Kingston Mayor Steve Noble said this week he’s drawn up a contingency plan to ramp up operations at the city’s garbage transfer station in the event that the Ulster County Resource Recovery Agency opts to stop accepting single-stream recyclables next year. The county-sponsored independent agency is expected to vote next month on whether to end the practice, amid a global crunch brought on by new anti-pollution controls imposed by China, the world’s largest market for recycled goods.
“It’s not like it’s a crisis … it would just put more work on us,” said Noble, who once served on the agency’s board and spearheaded Kingston’s efforts to introduce single stream recycling. “If they end collection of single-stream the city would have to hire staff and invest in capital improvements at the city transfer station.”
UCRRA was expected to formally introduce a resolution to stop accepting single-stream recycling at a May 30 meeting of the board of directors. The resolution will be the subject of a June 14 public hearing at 5p.m. in the legislative chambers of the Ulster County office building in Kingston. The board could vote as early as June 27 on whether to adopt the change. If approved, the ban on commingled recyclables would go into effect on Jan. 1, 2019.
UCRRA maintains a dual-stream facility that can process and bale recyclables, as long as fibers — like cardboard and paper — have been separated from metal, glass and plastic. The agency does not charge tipping fees for separated recyclables; for commingled recyclables the agency charges a $20-per-ton fee. The mixed products are deposited at the UCRRA facility on Route 32 and then trucked a facility in Beacon that’s equipped to process single-stream recyclables.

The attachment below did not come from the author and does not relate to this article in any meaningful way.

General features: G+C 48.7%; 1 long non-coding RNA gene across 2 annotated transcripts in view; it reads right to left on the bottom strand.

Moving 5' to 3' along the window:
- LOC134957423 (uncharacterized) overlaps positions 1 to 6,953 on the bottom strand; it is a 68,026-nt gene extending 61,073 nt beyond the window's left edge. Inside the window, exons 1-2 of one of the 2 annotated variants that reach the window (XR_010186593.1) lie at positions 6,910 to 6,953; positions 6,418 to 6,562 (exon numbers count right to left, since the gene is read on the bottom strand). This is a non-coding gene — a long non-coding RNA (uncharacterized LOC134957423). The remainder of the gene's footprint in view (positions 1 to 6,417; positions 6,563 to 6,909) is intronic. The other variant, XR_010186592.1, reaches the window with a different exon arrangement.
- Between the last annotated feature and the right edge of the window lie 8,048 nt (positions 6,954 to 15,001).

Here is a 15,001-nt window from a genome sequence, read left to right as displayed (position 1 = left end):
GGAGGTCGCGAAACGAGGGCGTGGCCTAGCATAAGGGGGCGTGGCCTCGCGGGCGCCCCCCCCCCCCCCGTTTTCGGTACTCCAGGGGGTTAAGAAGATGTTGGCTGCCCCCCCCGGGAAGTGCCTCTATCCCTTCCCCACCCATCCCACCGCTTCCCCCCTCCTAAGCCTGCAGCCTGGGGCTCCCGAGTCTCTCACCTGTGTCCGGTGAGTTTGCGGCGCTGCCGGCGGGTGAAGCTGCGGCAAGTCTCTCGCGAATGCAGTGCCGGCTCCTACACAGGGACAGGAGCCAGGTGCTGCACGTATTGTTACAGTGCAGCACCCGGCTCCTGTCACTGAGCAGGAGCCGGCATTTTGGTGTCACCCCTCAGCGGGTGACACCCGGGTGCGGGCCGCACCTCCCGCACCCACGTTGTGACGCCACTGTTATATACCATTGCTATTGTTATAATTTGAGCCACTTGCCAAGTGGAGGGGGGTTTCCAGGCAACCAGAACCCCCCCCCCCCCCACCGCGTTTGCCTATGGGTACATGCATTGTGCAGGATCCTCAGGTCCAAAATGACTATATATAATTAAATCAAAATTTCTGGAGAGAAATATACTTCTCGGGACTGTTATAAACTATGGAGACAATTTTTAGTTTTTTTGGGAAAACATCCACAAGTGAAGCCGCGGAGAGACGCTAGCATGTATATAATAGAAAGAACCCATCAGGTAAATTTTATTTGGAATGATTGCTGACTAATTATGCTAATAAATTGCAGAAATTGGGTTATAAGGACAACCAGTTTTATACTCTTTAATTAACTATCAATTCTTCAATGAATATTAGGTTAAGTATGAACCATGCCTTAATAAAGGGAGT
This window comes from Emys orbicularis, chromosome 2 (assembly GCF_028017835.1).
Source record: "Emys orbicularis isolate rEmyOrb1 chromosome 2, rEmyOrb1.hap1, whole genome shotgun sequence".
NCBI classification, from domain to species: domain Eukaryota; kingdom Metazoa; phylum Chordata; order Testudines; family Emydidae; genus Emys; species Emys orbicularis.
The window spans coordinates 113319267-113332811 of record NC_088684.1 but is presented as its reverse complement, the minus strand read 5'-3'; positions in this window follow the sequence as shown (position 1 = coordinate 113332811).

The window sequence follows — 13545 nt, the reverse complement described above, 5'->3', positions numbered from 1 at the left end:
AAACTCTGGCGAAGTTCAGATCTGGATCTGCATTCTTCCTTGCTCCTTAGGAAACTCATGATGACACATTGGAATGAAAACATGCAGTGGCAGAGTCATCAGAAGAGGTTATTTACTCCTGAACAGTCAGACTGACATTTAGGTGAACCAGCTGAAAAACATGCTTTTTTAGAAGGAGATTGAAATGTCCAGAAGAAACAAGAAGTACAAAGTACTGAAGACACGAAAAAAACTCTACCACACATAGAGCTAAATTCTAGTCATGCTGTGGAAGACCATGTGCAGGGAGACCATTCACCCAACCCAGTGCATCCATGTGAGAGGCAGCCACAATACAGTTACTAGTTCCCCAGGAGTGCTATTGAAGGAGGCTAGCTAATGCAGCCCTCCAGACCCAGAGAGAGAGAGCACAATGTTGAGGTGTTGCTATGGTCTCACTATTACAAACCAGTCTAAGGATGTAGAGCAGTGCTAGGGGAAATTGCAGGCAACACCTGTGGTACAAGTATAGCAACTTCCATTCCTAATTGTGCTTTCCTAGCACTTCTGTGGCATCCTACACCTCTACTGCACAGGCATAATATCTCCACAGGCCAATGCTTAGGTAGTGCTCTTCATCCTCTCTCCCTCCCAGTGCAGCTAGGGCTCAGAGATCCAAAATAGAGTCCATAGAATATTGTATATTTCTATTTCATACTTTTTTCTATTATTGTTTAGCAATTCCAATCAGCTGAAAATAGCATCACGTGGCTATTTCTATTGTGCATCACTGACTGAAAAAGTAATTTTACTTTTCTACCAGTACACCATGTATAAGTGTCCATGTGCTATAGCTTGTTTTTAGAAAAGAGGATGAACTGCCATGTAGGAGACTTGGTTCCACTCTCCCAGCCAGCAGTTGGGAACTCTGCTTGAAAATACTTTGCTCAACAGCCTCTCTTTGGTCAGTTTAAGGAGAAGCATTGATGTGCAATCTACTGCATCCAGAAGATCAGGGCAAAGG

But single-stream has been a money-loser for UCRRA, which must pay $56 per ton to dispose of it. (A separate resolution expected to come up for debate would raise tipping fees.)
UCRRA Executive Director Tim Rose said providing single-stream recycling services had become increasingly untenable due to strict new regulations imposed by the Chinese government. The new controls are intended to promote the country’s own recycling sector and to cut pollution. The rules impose high-purity standards on commingled recyclables, which frequently contain food waste and other contaminants and bar the acceptance of some types of plastic. The regulations have led to a global crisis as bales of recyclables pile up in facilities from Massachusetts to Australia for lack of markets to sell them to.
Since 2011, the city has spent upwards of $1 million on equipment, including totes and new packer trucks, to accommodate single-stream recycling. Noble credits the program with boosting recycling in the city by 30 percent and reducing the city’s overall trash tonnage and associated tipping fees by nearly 15 percent.
Noble said he has no plans to go back to dual-stream recycling, but that some of the cost savings associated with the program could be offset by the need to fund the city transfer station.